Moths of Philadelphia: A Checklist

 

 

The moths of Philadelphia are an exclusive bunch, numbering only fifty-two species. The 52 species on this list are confirmed to fly around in theCity of Philadelphia (Philadelphia County). I am fascinated by moths, but I often don’t venture out moth-hunting. I can go in my garden at night, but for the last week I have been a “walking mosquito buffet”. So, no going outside after dusk.

I think moths are often prettier than butterflies.

 

Further Moth-flavored Info

There are over 10,500 identified species of moths in North America, north of Mexico. And there very few books on moths except a handful of regional guides. Caterpillars of Eastern North America: A Guide to Identification and Natural History (Princeton Field Guides) by David L. Wagner is one-of-kind and I find it extremely useful. I would like to read Owlet Caterpillars of Eastern North America also by David L. Wagner, but there is only one Owlet moth listed for Philadelphia, the Striped Garden Caterpillar. But, the book may be valuable for your hometown.  Create your county list and find out.

Mr. John Snyder’s website is useful for identification http://facweb.furman.edu/%7Esnyderjohn/leplist/

Since this list is for my hometown of Philly, don’t despair. You can generate a list for your county at the website of Butterflies and Moths of North America sponsored by Montana State University  at http://www.butterfliesandmoths.org/. Look under “regional lists”.

All the hyperlinks below take you to the species account at the Butterflies and Moths of North America website.

Moths of Philadelphia County, Pennsylvania

Saturniidae Wild Silk Moths

Automeris io Io moth
Hemileuca maia Eastern buckmoth
Antheraea polyphemus Polyphemus moth
Callosamia angulifera Tuliptree silkmoth
Callosamia promethea Promethea silkmoth
Hyalophora cecropia Cecropia silkmoth
Samia cynthia Ailanthus silkmoth
Anisota stigma Spiny oakworm moth
Citheronia regalis Royal Walnut Moth
Eacles imperialis Imperial moth

Sphingidae Sphinx Moths, Hawkmoths

Agrius cingulata Pink-spotted hawkmoth
Amorpha juglandis Walnut sphinx
Ceratomia amyntor Elm sphinx
Ceratomia catalpae Catalpa sphinx
Ceratomia undulosa Waved sphinx
Dolba hyloeus Pawpaw sphinx
Lapara coniferarum Southern pine sphinx
Manduca quinquemaculata Five-spotted hawkmoth
Manduca sexta Carolina sphinx
Pachysphinx modesta Modest sphinx
Paonias myops Small-eyed sphinx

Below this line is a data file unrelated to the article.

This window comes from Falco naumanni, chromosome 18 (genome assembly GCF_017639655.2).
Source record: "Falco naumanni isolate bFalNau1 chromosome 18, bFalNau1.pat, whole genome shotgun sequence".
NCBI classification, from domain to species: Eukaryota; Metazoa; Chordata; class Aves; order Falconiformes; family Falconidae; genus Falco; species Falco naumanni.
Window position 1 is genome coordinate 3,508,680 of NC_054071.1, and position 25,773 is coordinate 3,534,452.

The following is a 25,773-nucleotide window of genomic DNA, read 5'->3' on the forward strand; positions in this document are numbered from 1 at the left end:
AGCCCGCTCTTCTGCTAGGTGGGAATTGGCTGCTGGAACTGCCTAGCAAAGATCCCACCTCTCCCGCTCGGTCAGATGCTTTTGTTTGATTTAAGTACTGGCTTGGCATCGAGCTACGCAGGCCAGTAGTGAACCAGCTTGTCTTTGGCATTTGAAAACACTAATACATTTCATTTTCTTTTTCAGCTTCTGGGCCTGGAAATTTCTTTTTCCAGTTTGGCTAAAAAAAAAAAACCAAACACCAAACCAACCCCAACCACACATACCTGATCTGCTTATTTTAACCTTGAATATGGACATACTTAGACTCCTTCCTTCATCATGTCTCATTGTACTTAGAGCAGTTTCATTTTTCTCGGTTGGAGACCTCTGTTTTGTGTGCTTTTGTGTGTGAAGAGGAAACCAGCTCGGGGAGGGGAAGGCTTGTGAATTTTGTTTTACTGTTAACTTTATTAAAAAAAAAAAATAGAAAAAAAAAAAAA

Paratraea plebeja Plebeian sphinx
Sphinx chersis Great ash sphinx
Sphinx eremitus Hermit sphinx
Sphinx franckii Franck’s sphinx
Sphinx kalmiae Laurel sphinx
Aellopos tantalus Tantalus sphinx
Amphion floridensis Nessus sphinx
Darapsa myron Virginia creeper sphinx
Deidamia inscriptum Lettered sphinx
Enyo lugubris Mournful sphinx
Erinnyis ello Ello sphinx
Eumorpha achemon Achemon sphinx
Eumorpha labruscae Gaudy sphinx
Eumorpha pandorus Pandorus sphinx
Eumorpha vitis Vine sphinx
Hemaris diffinis Snowberry clearwing
Hemaris gracilis Slender clearwing
Hemaris thysbe Hummingbird clearwing
Hyles lineata White-lined sphinx
Xylophanes tersa Tersa sphinx

Notodontidae Prominents

Heterocampa biundata Wavy-lined Heterocampa

Arctiidae Tiger Moths and Lichen Moths

Crambidia uniformis Uniform Lichen Moth
Halysidota harrisii Sycamore Tussock Moth
Hypercompe scribonia Great Leopard Moth

Noctuidae Owlet Moths, Miller Moths

Trichordestra legitima Striped Garden Caterpillar

Yponomeutidae Yponomeutid Moths

Atteva aurea Ailanthus Webworm Moth

Pyralidae Pyralid Moths

Plodia interpunctella Indian-Meal Moth

Geometridae Geometer Moths, Looper Moths

Synchlora aerata Wavy-Lined Emerald

4 comments

  1. And don’t forget to mention that wonderful resource: Bugguide.net, http://bugguide.net/node/view/82.
    You can narrow it down to Philadelphia county: http://bugguide.net/adv_search/bgsearch.php?user=&taxon=82&description=&location%5B%5D=PA&county=Philadelphia&adult=&immature=&male=&female=&representative= and you can use a google map from that link.
    I use it all the time. I have contributed a few images of moths from Southeastern PA to this site; but I tend to take more pictures of bees and flies than moths.

  2. Thanks, I can really use these resources. It looks like BAMONA welcomes submissions of pics to help with ID. I just might avail myself.

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